By Miguel Centellas*
In the 11 years since he was first elected president of Bolivia, Evo Morales has delivered remarkable stability and progress even though his drive for power still concerns many opponents. Along with Venezuela’s Hugo Chávez and Ecuador’s Rafael Correa, he was labelled by some observers as part of the “irresponsible” or “populist” left – in contrast to more “social democratic” leftists like Brazil’s Lula da Silva or Chile’s Michelle Bachelet. The “populists” were also widely criticized for weakening and playing loose with democratic institutions and for authoritarian practices associated with the region’s caudillo legacy. But Morales’ course has neither followed Venezuela’s, whose populist regime lies in ruins with no clear exit strategy; nor Ecuador’s, which looks set to accept a peaceful transition of power to the opposition later this year. Bolivia appears to have reached a sort of political equilibrium.
- Despite charged economic rhetoric and his championing of leftist socioeconomic policies, Morales has pursued prudent, conservative macroeconomic policies. Bolivia has carefully increased its reserves from a little over $3 billion in 2006 to more than $15 billion by 2014. As of 2015 reserves amounted to 40 percent of GDP. At the same time, the GDP has grown from just over $8 billion in 2000 to nearly $33 billion by 2015, with GDP per capita (PPP) nearly doubling from $3,497 to $6,954 in the same time span.
- Morales’s signature socioeconomic reforms borrow from the “responsible” leftist models, rather than the vertical chavista model. He has created cash transfer programs similar to those used successfully in Mexico and Brazil. These bonos, including some created by Gonzalo Sánchez de Lozada, provide unconditional cash for pensions, pre- and post-natal care, and education. While this spending pales in comparison to “megaprojects” such as highways and soccer stadiums, it goes directly to Bolivian households – with obvious political benefit for the Morales government and clear, direct benefits to average Bolivians.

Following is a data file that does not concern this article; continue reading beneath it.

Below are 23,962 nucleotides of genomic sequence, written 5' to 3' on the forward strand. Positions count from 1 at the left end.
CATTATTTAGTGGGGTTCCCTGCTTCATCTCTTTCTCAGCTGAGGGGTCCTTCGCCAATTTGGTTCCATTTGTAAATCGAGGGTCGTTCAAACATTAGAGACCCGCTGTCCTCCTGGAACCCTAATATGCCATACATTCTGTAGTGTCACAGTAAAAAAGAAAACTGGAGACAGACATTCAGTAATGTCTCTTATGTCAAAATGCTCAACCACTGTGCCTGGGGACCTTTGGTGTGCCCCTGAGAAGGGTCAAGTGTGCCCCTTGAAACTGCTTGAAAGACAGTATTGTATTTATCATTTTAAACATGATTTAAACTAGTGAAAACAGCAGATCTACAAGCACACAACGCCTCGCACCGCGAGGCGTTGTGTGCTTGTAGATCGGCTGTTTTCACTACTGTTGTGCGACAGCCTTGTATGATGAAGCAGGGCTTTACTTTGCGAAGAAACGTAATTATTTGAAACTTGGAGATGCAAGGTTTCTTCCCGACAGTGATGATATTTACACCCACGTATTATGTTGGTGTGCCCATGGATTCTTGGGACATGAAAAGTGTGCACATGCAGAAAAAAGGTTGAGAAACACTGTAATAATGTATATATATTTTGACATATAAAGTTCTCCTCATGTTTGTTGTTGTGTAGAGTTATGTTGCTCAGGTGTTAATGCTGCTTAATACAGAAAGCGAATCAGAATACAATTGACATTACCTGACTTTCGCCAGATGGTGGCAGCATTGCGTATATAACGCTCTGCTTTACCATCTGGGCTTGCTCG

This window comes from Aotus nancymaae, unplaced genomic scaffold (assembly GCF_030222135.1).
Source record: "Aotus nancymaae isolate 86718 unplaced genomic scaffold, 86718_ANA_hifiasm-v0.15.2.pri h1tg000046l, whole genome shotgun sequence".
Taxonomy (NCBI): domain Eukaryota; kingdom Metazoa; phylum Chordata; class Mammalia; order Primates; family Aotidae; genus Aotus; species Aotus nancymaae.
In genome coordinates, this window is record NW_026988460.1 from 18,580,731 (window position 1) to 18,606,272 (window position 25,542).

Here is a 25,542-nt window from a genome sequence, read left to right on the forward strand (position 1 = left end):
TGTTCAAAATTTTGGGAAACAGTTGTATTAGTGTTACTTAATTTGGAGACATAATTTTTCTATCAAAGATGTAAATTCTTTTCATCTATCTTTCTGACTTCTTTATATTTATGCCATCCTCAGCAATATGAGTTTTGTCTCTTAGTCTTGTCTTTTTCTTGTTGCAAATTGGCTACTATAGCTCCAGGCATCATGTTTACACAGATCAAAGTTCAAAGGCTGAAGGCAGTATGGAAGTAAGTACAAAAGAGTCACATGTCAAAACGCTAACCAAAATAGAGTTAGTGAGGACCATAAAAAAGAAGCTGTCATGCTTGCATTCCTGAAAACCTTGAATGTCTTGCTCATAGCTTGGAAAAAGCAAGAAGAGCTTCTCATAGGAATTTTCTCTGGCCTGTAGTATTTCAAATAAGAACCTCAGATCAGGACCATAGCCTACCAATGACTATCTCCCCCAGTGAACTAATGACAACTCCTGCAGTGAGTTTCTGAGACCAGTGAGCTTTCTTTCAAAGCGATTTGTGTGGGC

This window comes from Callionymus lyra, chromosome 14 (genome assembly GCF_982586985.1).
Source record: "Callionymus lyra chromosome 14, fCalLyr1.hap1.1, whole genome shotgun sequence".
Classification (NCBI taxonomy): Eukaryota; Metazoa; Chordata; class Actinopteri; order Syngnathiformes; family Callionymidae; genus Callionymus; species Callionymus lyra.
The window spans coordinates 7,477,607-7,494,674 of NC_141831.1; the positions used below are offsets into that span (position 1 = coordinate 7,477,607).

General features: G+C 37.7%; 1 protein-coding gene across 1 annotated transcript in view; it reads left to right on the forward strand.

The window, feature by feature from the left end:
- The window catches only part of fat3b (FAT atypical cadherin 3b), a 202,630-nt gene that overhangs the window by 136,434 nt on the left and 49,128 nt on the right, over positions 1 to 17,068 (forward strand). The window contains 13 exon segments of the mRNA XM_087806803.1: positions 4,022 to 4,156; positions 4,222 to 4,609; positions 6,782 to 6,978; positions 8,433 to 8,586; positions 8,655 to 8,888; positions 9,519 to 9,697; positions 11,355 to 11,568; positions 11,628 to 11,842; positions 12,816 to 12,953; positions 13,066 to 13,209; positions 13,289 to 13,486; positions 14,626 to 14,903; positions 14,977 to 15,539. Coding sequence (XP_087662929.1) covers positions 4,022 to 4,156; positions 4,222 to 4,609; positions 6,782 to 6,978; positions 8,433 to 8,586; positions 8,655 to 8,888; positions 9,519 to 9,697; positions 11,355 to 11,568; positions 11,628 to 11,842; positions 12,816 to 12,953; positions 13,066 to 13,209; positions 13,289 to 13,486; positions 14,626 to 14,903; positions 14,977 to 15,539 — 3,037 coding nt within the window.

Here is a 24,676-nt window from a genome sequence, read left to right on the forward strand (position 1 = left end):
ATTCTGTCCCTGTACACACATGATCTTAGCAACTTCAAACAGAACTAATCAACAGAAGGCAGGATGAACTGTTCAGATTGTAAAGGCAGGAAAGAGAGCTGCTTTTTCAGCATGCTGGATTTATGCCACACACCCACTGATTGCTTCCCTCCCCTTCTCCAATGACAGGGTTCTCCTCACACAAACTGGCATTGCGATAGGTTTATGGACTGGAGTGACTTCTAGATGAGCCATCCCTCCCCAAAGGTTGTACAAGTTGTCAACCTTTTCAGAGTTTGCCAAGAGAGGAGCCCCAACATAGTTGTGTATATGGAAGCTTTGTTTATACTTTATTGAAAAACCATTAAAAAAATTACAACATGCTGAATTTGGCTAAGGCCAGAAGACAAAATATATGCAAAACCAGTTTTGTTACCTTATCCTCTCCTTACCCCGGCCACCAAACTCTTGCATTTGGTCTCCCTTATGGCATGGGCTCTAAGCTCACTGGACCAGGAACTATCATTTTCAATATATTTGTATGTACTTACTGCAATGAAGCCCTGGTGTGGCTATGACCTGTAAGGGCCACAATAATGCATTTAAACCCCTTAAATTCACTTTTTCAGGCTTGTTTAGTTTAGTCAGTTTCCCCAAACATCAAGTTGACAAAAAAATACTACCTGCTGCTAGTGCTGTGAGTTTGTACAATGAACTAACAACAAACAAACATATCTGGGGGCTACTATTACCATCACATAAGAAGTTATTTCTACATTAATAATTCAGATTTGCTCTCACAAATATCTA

- The new constitution adopted in 2009 – a product of compromise between Morales and the regionalist opposition – radically decentralized state structure, satisfying opponents’ desire for significant space at the local level. The eastern lowland regionalist opposition can regularly count on winning governorships in Santa Cruz, Beni, and Tarija, while middle-class, liberal opponents win in the major cities of La Paz, Cochabamba, Potosí, and now even El Alto. This diffuses political conflicts and prevents the consolidation of unified opposition. Conflict between the central state and regionalists continues, but it has become routinized and therefore has stabilized.
- The electoral court, elevated to be a “branch” of government in the 2009 constitution, has remained largely impartial, maintained its political independence, and significantly improved its capabilities – increasing Bolivians’ trust in the legitimacy of elections. A referendum last year, rejecting a constitutional reform that would allow Morales to run for another term in 2019, was managed competently and (for the most part) fairly.
Not all is well, however. Despite losing the referendum, Morales and his MAS party made clear that he intends to find a way to run for reelection yet again in 2019. The opposition’s concerns about his authoritarian tendencies are not wholly exaggerated. Indeed, the government frequently lashes out at its perceived enemies in ways that go well beyond the niceties of democratic adversarial politics. Likewise, there are clear signs that corruption remains deeply rooted within the government. But none of this contradicts what seems obvious: The MAS government has brought relative prosperity and stability – even fueling optimism that if (or when) it steps down, its transition may be more like the one that Ecuador appears likely to experience later this year than the meltdown that is tearing apart Venezuela.
March 23, 2017
* Miguel Centellas teaches political sociology at the University of Mississippi’s Croft Institute for International Studies and has written extensively on Bolivian electoral and subnational politics. He also co-directs an interdisciplinary summer field school based in La Paz.